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The Dwarf Wedgemussel – A Little-Known Federally Endangered Species in New Hampshire

(by Carol Foss)

For many people, mention of federally endangered wildlife species in New Hampshire evokes visions of Bald Eagles and Peregrine Falcons, or perhaps Piping Plovers. Few realize that the waters of the Connecticut and Ashuelot rivers harbor a globally endangered species – the dwarf wedgemussel. These inconspicuous mollusks once thrived in slow-moving streams and rivers from New Brunswick to North Carolina but are now extirpated from Canada and limited to scattered populations in seven drainages along the Atlantic Coast.

A dwarf wedgemussel, photo from US Fish & Wildlife Services.

Dwarf wedgemussels occur on a variety of substrates, including sand, gravel, silt, and clay, in waters with slow to moderate flow. Their diet consists of phytoplankton, bacteria, and fine or dissolved organic matter filtered from the water. Like all mussels, they have a complicated life cycle. Eggs are fertilized while attached to the female’s gills and hatch into microscopic “glochidia,” which drop off and attach to the gills of a host fish where they form a cyst. After developing into juvenile mussels within the cysts, they drop to the bottom of the stream and grow into adults. While most of our native freshwater mussels are longer lived, adult dwarf wedgemussels only survive for about 10 years, so annual reproduction is important for maintaining a population.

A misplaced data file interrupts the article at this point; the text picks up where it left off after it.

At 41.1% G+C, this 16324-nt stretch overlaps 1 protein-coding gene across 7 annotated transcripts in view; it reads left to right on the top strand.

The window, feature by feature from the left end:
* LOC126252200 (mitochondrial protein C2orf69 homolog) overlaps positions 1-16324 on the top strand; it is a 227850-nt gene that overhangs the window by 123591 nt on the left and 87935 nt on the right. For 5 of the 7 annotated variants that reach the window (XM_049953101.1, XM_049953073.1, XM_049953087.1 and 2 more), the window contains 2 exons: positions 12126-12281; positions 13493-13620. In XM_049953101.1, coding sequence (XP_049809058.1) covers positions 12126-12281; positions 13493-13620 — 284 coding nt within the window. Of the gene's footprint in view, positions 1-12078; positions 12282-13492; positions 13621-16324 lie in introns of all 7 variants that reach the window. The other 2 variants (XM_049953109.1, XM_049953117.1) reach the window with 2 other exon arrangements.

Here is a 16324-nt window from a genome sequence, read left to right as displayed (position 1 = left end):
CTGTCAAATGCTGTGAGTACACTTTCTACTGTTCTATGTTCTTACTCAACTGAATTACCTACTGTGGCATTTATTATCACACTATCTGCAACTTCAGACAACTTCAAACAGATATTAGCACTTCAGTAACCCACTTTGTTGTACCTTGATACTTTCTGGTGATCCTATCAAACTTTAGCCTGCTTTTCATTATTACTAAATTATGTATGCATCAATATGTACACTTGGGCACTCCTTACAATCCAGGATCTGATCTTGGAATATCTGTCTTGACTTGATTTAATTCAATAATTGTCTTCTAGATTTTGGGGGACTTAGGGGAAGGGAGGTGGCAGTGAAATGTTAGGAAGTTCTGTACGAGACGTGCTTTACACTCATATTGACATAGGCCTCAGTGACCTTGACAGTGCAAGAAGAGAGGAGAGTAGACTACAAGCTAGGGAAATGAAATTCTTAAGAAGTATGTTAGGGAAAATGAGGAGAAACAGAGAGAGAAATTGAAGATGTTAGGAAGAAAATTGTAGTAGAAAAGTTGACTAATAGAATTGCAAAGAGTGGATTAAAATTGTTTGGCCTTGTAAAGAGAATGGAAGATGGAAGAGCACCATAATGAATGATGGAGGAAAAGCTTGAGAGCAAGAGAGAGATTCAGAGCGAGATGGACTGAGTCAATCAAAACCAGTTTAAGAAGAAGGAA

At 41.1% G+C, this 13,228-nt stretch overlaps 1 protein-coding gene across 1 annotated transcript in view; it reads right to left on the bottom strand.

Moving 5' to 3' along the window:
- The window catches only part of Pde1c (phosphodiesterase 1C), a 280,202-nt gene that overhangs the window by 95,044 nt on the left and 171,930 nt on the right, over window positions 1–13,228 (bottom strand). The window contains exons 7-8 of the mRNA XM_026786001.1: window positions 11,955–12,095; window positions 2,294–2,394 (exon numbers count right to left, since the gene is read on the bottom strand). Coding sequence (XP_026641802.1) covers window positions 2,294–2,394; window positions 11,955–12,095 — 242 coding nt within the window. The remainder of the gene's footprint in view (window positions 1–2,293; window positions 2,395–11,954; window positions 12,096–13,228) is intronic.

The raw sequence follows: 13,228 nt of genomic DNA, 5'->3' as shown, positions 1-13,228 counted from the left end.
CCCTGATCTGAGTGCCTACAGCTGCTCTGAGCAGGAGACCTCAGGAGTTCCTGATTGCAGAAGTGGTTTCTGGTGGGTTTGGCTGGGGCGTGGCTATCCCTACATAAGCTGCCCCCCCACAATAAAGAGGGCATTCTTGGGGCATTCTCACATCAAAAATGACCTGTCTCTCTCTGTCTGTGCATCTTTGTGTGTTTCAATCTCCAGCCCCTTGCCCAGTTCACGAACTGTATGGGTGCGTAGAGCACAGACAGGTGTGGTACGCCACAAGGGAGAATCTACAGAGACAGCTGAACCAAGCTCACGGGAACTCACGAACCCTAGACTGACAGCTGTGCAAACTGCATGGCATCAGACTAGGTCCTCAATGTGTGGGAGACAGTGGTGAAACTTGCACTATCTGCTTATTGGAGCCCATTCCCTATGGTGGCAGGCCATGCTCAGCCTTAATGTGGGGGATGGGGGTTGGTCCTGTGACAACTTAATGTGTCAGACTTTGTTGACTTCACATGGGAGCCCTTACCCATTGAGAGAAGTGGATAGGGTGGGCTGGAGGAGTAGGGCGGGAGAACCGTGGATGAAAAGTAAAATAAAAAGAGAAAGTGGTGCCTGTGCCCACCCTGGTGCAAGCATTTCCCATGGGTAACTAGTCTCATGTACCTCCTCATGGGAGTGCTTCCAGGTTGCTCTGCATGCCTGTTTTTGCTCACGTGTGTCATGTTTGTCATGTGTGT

Habitat degradation is an important threat to dwarf wedgemussel populations. Bridge removal and reconstruction projects on the Connecticut and Ashuelot rivers require surveys for this species. Biologists have transplanted colonies to locations upstream from construction sites on each of these rivers in recent years.